Refugee Reform

Unlike the overseas refugee process, the in-Canada process has historically received significant public attention.  This was particularly true in 2010. During the year, Parliament adopted significant changes to the process – changes that will only come into effect late in 2011.

The refugee determination system needs to be fully fair and independent, in order to ensure that Canada honours its obligations under the Refugee Convention not to send refugees back to persecution.

Bill C-11, tabled in Parliament in March, rightly aimed at making the process quicker, but contained many elements that would make the process seriously unfair.  By the time the bill was passed in June, Parliamentarians had agreed to amendments that made the final version of the bill much fairer.

The new process will:

  • Preserve the independence of decision-making through the Immigration and Refugee Board, an independent tribunal.
  • Give refused claimants access to an appeal on the merits, for the first time in over 20 years.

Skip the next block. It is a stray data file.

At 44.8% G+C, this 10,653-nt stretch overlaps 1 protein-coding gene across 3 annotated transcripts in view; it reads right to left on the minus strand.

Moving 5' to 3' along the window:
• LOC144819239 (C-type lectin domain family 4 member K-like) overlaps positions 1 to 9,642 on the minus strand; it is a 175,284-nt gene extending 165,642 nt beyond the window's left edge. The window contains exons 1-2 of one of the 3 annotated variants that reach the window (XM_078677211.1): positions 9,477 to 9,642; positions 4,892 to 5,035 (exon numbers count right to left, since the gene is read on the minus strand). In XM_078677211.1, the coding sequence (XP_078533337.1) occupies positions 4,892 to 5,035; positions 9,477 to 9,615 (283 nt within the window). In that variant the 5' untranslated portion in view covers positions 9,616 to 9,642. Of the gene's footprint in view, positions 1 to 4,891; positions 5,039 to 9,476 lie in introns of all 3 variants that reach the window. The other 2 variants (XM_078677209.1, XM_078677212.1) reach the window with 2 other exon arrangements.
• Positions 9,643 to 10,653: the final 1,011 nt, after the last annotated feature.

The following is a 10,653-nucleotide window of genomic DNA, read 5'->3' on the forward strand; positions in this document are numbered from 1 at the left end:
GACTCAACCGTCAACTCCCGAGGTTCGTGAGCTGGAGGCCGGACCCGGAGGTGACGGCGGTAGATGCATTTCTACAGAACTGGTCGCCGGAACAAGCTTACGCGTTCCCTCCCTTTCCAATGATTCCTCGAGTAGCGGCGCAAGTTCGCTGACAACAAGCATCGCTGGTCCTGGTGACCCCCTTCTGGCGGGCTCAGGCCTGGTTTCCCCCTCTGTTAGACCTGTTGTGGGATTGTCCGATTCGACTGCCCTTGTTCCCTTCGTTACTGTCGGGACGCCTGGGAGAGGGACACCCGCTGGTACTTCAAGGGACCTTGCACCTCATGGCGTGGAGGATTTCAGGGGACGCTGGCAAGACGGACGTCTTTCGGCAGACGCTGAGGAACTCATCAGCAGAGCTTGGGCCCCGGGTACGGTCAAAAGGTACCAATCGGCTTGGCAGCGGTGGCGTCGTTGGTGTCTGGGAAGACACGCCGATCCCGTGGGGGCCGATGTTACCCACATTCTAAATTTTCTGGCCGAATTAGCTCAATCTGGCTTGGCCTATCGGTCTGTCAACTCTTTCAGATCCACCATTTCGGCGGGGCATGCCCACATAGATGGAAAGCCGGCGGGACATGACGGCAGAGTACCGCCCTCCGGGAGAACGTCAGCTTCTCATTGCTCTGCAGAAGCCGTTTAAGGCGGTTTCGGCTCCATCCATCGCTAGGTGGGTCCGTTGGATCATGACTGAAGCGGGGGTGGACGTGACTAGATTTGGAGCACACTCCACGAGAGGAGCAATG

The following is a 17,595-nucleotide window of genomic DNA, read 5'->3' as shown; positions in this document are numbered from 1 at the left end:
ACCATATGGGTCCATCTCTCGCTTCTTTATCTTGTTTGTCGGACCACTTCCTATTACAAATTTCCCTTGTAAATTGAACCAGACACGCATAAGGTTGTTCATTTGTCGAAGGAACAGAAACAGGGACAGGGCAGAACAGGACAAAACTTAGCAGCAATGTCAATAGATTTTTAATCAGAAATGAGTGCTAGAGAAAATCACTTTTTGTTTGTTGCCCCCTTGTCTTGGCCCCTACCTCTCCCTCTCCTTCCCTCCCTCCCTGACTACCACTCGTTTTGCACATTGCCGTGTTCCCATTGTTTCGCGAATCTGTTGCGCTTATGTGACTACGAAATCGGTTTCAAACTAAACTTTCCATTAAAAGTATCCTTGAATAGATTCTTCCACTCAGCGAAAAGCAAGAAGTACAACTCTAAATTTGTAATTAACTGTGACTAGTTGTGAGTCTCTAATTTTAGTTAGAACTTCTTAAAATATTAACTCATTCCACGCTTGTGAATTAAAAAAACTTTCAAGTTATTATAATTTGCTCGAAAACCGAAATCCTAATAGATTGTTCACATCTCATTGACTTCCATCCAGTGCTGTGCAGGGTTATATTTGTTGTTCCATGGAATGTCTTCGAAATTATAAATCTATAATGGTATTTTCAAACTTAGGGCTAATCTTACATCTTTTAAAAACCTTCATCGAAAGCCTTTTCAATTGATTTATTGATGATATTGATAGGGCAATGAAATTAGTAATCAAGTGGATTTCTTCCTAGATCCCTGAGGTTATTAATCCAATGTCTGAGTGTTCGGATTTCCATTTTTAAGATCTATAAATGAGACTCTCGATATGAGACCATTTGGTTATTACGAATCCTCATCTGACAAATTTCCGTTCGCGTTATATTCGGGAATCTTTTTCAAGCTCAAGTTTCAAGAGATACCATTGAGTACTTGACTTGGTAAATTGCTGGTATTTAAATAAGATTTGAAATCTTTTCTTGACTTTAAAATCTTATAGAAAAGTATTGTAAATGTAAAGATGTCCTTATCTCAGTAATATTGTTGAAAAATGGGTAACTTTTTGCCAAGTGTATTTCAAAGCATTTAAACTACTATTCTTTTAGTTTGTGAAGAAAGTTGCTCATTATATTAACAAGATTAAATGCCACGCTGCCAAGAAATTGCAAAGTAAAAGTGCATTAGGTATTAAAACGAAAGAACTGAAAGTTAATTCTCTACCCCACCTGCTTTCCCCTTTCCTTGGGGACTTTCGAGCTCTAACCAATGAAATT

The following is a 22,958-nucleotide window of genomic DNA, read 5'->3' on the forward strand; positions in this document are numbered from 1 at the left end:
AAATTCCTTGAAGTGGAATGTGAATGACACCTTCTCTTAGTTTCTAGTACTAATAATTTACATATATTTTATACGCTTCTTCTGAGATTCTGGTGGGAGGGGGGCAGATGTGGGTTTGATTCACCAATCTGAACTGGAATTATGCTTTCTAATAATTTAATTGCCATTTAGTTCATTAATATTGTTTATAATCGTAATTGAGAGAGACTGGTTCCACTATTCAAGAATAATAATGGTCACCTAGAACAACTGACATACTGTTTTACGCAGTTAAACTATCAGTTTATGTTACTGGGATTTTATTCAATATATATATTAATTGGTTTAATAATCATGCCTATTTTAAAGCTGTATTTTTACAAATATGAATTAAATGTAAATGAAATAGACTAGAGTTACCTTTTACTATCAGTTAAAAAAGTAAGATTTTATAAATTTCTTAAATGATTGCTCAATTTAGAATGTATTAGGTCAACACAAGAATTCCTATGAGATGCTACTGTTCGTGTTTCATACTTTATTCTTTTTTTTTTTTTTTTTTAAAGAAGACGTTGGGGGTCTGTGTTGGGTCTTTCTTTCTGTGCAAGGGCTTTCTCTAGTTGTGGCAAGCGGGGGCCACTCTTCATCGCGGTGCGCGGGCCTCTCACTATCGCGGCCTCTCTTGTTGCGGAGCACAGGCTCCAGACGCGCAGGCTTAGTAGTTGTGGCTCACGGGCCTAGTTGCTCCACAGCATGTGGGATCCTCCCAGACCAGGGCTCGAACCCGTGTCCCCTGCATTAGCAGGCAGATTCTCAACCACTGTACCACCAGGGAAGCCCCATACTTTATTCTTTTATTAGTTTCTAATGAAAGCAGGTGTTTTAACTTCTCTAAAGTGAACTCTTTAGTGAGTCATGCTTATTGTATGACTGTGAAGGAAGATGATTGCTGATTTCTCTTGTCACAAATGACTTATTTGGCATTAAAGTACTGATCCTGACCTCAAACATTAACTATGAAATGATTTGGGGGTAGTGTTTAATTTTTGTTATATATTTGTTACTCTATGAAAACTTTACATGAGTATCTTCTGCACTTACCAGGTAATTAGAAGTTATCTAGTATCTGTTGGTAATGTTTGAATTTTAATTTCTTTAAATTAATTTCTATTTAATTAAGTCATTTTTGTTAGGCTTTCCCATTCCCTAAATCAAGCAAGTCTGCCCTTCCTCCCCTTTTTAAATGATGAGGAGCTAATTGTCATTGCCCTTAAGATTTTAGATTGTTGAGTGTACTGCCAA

Concerns remain about how the new rules will be implemented, including the following:

  • The interview, requiring claimants to be prepared to immediately tell their story to an official, risks hurting the most vulnerable refugees, including women who have been sexually assaulted and persons persecuted on the basis of their sexual orientation.
  • The proposed timeline of 15 days for filing an appeal is absurdly short – unless it is significantly lengthened, the refugee appeal will cost a lot of money, but do nothing to correct errors in decision-making.

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